The easiest way to let us know about your awesome work is to send a pull request on github or in IRC. Point us to a branch with your new code and we’ll go from there. You can attach a patch to a bug if you’re more comfortable that way.

Please read the style.

The Perfect Git Configuration

We’re going to talk about two git repositories:

There should be something like this in your .git/config already:

[remote "origin"]
    url = git://
    fetch = +refs/heads/*:refs/remotes/origin/*

Now we’ll set up your master to pull directly from the upstream zamboni:

[branch "master"]
    remote = origin
    merge = master
    rebase = true

This can also be done through the git config command (e.g. git config branch.master.remote origin) but editing .git/config is often easier.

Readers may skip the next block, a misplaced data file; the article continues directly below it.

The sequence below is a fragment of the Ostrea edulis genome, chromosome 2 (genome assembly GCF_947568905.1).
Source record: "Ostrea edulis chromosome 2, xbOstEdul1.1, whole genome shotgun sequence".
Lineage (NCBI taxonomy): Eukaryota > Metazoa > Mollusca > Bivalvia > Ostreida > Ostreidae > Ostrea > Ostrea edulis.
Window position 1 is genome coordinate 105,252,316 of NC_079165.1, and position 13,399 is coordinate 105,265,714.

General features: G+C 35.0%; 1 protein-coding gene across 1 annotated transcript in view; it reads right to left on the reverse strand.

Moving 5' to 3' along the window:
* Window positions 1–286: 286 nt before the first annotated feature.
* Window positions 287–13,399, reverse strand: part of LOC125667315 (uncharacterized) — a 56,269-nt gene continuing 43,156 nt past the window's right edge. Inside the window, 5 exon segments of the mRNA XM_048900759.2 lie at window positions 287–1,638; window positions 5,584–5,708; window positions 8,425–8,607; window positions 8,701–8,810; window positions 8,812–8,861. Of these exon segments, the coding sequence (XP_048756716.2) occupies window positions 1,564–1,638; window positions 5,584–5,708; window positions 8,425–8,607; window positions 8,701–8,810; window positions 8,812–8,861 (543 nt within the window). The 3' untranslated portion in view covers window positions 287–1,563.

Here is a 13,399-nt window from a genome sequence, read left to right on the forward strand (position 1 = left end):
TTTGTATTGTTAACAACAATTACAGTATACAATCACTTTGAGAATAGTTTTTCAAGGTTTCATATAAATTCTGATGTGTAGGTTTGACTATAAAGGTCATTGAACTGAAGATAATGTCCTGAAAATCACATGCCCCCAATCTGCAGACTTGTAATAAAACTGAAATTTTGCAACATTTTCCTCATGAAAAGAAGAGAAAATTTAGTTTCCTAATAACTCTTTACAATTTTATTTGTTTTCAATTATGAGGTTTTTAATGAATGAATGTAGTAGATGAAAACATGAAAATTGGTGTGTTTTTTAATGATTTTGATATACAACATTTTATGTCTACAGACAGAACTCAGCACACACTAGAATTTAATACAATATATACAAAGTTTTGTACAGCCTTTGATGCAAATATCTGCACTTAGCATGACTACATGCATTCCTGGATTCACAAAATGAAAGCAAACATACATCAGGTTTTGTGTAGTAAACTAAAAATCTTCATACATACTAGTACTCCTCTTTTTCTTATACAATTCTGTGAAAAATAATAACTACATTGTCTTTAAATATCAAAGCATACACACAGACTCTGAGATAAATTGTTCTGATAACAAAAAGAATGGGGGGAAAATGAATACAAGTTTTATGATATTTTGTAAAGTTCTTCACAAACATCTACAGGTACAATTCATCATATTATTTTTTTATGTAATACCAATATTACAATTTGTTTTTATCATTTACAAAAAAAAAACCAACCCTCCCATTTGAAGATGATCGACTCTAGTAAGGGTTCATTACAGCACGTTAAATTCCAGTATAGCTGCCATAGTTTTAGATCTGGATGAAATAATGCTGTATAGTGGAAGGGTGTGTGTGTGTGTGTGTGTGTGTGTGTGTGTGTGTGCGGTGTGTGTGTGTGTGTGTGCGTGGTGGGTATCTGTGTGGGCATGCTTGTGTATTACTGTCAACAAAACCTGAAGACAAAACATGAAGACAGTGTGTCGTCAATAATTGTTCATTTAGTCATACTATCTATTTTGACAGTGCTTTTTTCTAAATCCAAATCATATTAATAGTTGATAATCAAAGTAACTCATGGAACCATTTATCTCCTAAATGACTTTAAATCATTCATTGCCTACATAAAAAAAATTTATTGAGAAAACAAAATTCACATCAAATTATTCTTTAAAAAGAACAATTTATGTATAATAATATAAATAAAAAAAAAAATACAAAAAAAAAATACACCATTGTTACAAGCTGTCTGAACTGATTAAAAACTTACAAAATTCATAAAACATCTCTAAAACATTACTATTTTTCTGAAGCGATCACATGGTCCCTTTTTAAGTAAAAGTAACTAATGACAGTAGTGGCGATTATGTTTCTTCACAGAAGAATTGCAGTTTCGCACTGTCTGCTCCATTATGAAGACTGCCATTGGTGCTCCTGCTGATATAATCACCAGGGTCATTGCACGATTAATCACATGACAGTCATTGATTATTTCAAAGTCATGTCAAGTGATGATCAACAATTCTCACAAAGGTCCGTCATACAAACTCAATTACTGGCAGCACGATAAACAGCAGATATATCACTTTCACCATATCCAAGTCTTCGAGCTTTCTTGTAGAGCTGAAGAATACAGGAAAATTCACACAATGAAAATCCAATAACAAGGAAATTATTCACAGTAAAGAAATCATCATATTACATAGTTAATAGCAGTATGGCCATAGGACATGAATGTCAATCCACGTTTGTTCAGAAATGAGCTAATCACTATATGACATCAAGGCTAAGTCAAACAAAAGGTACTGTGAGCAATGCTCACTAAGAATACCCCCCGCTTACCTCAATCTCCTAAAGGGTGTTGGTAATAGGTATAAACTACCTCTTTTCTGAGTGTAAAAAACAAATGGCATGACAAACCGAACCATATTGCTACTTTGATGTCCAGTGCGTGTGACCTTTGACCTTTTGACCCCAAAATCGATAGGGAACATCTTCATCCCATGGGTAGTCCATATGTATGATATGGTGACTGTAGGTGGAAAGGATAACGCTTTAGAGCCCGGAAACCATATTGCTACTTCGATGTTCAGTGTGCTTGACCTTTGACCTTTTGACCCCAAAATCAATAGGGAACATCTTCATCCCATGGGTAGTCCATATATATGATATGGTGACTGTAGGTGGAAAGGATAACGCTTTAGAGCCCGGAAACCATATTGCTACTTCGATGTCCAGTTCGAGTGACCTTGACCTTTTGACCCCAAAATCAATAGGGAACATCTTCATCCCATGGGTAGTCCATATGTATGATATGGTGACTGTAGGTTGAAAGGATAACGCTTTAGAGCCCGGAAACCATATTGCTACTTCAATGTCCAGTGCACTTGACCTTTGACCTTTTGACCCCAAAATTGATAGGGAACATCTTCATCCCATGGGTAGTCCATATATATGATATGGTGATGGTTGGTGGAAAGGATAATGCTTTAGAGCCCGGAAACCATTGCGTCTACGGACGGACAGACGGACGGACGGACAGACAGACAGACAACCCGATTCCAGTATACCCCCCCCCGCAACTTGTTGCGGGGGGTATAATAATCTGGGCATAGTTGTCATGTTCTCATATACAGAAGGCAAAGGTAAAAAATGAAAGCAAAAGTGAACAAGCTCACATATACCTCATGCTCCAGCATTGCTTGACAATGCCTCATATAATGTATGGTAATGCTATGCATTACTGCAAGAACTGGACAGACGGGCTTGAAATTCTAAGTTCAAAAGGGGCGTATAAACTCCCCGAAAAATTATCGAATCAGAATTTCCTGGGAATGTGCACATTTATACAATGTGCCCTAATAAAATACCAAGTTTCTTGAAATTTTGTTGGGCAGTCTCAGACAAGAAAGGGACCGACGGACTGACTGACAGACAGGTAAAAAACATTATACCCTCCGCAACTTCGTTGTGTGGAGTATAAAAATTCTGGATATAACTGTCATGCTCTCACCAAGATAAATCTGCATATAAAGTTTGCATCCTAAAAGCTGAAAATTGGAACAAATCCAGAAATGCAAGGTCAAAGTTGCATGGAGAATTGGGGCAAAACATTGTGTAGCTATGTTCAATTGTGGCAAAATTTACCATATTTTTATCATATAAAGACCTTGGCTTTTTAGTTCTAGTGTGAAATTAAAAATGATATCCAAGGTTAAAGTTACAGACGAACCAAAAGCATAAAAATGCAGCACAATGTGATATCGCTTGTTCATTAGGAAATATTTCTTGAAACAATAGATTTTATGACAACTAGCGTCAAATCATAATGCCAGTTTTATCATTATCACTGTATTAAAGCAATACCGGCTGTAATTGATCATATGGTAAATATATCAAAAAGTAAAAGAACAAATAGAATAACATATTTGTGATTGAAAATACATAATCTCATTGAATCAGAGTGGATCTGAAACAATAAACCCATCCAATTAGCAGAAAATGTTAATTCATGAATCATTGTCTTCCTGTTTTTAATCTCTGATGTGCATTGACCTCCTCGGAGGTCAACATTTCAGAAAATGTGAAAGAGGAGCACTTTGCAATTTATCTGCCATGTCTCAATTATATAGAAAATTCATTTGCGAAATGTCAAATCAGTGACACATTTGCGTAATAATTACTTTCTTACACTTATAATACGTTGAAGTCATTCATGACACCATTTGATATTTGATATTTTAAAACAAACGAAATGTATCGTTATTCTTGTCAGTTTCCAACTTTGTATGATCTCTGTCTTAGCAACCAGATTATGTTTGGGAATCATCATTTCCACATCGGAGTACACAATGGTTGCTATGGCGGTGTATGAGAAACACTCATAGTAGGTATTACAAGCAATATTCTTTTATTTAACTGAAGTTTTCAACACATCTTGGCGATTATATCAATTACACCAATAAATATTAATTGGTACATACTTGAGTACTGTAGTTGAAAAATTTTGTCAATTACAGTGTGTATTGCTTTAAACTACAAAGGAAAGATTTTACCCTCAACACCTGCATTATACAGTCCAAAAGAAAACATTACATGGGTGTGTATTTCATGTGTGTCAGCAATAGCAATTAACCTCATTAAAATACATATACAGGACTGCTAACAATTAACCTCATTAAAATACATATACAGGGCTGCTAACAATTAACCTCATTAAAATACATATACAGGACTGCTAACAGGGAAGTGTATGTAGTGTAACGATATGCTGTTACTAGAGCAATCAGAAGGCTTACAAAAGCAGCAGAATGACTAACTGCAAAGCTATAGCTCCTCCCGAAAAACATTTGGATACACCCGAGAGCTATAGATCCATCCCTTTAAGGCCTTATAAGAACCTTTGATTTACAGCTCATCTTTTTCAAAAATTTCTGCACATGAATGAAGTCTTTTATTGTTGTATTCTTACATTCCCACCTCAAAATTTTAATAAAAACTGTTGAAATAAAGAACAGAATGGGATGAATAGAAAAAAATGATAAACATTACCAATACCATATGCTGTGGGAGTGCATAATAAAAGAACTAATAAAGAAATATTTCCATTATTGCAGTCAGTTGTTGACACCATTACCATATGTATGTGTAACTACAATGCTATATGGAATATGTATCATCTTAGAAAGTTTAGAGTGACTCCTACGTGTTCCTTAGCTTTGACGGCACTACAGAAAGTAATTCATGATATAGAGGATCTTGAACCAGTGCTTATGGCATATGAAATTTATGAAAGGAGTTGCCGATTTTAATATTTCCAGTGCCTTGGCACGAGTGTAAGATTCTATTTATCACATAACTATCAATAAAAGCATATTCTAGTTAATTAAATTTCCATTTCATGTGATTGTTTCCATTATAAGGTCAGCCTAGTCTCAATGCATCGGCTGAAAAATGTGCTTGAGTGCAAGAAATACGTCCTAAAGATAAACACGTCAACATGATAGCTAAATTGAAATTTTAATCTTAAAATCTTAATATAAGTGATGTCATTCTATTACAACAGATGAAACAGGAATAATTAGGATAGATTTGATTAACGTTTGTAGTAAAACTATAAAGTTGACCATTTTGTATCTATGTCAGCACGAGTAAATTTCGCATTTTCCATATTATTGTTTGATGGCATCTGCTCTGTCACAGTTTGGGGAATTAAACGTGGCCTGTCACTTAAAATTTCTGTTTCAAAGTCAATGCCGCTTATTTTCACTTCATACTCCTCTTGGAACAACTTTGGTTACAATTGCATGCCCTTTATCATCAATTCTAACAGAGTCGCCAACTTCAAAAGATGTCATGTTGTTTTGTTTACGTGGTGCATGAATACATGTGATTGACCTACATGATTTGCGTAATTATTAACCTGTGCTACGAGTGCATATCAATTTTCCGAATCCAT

After you’ve forked the repository on github, tell git about your new repo:

git remote add -f mine

Make sure to replace user with your name.

Working on a Branch

Let’s work on a bug in a branch called my-bug:

git checkout -b my-bug master

Now we’re switched to a new branch that was copied from master. We like to work on feature branches, but the master is still moving along. How do we keep up?

git fetch origin && git rebase origin/master

If you want to keep the master branch up to date, do it this way:

git checkout master && git pull && git checkout @{-1} && git rebase master

That updated master and then switched back to update our branch.

Publishing your Branch

The syntax is git push <repository> <branch>. Here’s how to push the my-bug branch to your clone:

git push mine my-bug